Addition strategies are fantastic because they provide your students with tools to make computations easier and quicker. These strategies help develop fluency and a deeper number sense. This post covers the top tips and tricks for teaching the strategies 1st & 2nd-grade students learn to use when solving addition equations.
Addition Strategies: Kinder & 1st Grade
Let’s start with a quick overview of the addition strategies that are introduced in kindergarten and first grade. These first two strategies are concrete and manipulative heavy.
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1- Counters & Manipulatives
This is where most of our learners begin their math adventures. The best part of this strategy is ANYTHING can be a counter. Counting chips are easy to store and sanitize and they’re relatively cheap. Those cute counting bears are always a hit. However, don’t feel obligated to buy anything fancy. Beans, macaroni, pebbles, caps from used up glue sticks, or bottle caps can all be counters.
Teach your students to write down their equations and use their counters to represent each addend. Then, they count them all up to get the sum. Remember to introduce and use the terms addition, addend, sum, and equation as often as possible. Exposure to those tier 3 vocabulary words is so important for our students.
2- Addition Strategies: Tally Marks
Tally Marks are introduced in Kindergarten and the skill is perfected over the next few years. We’ve got a great post filled with videos you can use in your classroom to help teach tally marks. Manipulatives are a great way to teach tally marks. Anything that is straight can be used to practice tally marks. To teach this skill, practice converting standard form single-digit numbers into tally marks using all kinds of fun things you can find around you. Try out popsicle sticks, q-tips, sticks, pretzel sticks, or wax craft sticks. Paper and pencil work too, but it’s always fun to mix things up and it will keep your students engaged while learning this important skill. Don’t forget to model skip counting tally marks by 5s. Keep in mind, skip counting leads students right into multiplication.
3- Addition Strategies: Ten Frames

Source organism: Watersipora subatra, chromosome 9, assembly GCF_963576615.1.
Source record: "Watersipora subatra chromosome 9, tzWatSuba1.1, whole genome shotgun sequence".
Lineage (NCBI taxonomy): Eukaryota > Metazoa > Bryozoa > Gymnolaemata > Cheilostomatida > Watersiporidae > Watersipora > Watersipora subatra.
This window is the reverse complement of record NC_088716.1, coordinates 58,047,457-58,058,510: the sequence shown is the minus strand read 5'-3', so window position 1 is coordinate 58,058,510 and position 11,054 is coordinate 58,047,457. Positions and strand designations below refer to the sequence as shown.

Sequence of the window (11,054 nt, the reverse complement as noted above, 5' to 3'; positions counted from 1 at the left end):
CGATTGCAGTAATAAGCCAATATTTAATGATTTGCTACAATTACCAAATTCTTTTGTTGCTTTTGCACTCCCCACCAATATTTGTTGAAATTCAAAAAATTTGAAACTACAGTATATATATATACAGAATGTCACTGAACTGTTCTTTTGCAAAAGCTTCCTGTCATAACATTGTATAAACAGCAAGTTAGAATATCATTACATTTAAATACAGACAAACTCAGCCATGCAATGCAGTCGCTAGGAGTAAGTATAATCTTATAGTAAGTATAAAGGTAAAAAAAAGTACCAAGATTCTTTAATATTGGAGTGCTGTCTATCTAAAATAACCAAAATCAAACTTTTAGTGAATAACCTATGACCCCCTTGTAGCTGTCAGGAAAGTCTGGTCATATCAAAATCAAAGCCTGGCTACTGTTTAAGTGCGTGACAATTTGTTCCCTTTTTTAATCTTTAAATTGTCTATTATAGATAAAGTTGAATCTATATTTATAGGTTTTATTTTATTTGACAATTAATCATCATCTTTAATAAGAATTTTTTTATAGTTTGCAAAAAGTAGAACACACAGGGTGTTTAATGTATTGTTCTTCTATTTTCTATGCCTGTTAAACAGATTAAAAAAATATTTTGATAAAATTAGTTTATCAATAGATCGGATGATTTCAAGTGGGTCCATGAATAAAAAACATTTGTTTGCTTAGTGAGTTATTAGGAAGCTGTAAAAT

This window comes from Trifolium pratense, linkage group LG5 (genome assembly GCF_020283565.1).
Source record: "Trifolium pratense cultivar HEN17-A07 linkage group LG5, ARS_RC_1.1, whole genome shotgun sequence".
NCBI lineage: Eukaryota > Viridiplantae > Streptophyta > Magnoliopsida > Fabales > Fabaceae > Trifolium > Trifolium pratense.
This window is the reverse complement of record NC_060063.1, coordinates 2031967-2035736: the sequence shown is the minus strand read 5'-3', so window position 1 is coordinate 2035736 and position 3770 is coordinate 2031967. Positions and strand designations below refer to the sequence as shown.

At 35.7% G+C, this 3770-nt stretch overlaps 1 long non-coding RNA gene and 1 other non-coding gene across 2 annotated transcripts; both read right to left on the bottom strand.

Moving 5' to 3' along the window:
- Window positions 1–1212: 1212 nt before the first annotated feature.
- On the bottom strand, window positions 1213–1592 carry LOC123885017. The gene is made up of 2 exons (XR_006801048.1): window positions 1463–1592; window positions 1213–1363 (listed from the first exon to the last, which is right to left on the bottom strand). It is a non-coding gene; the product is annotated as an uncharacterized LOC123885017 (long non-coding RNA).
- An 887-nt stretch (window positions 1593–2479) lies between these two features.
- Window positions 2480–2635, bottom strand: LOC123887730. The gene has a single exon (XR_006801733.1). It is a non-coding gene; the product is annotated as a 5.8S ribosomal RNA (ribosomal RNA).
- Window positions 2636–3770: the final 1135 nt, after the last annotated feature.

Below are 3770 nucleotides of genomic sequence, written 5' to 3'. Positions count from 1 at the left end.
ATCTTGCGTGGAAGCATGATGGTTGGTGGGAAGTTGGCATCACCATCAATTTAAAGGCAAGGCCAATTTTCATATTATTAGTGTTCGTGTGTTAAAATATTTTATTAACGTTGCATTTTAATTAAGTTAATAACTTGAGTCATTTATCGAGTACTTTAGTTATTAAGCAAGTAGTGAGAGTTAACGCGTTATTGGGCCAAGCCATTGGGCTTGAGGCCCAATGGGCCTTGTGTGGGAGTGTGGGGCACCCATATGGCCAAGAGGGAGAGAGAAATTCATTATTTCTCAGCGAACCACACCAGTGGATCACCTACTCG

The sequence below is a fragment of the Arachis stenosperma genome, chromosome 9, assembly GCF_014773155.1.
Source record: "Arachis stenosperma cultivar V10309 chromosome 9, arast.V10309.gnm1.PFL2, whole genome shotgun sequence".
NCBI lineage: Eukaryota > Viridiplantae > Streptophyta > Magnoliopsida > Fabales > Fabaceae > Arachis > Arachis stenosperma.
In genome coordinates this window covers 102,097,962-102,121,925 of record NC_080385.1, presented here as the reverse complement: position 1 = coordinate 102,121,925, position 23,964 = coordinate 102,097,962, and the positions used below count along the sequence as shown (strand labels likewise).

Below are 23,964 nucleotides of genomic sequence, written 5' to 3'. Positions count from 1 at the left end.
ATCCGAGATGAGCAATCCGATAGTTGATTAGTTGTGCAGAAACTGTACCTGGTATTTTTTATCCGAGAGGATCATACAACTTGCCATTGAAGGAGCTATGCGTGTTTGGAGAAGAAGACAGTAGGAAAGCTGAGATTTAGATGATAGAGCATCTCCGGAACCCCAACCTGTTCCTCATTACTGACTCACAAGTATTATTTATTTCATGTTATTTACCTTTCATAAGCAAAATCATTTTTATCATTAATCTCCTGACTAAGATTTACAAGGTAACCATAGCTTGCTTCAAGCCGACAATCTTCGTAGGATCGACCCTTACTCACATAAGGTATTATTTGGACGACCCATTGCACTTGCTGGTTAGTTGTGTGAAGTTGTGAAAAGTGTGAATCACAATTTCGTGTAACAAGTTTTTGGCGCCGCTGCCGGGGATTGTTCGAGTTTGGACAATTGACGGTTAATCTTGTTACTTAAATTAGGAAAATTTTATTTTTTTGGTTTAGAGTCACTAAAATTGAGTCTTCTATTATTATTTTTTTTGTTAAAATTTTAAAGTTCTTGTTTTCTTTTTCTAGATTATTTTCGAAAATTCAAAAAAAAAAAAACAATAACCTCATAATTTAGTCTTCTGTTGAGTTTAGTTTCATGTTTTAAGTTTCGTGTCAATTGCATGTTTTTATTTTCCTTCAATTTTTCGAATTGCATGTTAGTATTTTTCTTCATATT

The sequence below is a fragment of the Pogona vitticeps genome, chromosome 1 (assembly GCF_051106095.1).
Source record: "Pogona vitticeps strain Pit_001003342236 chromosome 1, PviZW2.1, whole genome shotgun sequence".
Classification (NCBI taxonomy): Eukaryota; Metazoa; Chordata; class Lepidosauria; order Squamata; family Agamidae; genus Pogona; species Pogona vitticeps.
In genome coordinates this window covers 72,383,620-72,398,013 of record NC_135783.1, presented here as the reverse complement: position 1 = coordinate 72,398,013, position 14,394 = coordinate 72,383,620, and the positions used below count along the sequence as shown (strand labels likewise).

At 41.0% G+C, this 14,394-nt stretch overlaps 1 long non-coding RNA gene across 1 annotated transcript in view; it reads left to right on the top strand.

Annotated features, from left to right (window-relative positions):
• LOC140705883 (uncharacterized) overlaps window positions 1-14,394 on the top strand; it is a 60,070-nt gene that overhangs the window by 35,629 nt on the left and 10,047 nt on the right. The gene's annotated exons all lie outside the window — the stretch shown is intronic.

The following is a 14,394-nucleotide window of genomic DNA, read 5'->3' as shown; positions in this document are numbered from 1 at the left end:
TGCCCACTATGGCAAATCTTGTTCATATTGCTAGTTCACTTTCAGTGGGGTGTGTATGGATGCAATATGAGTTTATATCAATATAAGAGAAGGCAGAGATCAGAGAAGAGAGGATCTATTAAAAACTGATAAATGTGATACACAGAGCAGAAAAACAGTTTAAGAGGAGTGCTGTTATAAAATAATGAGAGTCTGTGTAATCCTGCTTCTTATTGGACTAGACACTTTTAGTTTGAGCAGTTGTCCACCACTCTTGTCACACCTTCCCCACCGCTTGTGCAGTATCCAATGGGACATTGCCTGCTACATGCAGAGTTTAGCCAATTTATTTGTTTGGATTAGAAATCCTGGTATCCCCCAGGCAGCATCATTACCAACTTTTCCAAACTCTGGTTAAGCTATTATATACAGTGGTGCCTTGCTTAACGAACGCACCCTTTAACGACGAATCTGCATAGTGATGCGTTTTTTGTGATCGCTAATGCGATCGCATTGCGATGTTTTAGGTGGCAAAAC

The reason we teach our students all of these addition strategies is the desire to develop a more robust number sense. Ten frames help your students visualize equations and give them an opportunity to practice subitizing. Ten frames are all about understanding the value of numbers. After introducing your class to what a ten frame is and how it can be used give each student their own ten frame to work with. As a whole group or in small groups practice representing equations using ten frames and counters. Modeling can be done by filling the ten frame in horizontally, to practice skip counting by 5s or filling it in vertically to practice skip counting by 2s.
Addition Strategies: 1st & 2nd Grade
4- Counting On
Number lines are a wonderful tool for your students. In first grade, labeled and closed number lines are a great place to start. Teach your students to start with the biggest number and count forward.
As student proficiency increases, in first and second grade, you can introduce open number lines. Teaching open number lines can be challenging but it is all about modeling and metacognition. Since open number lines are what many adults are already doing in their heads, talking out loud about what you’re doing and why helps students understand how to use open number lines. Students need to posses a strong base of place value knowledge to use open number lines successfully. If you find your students struggling with this skill, add some place value activities to your math block.
5- Zero Facts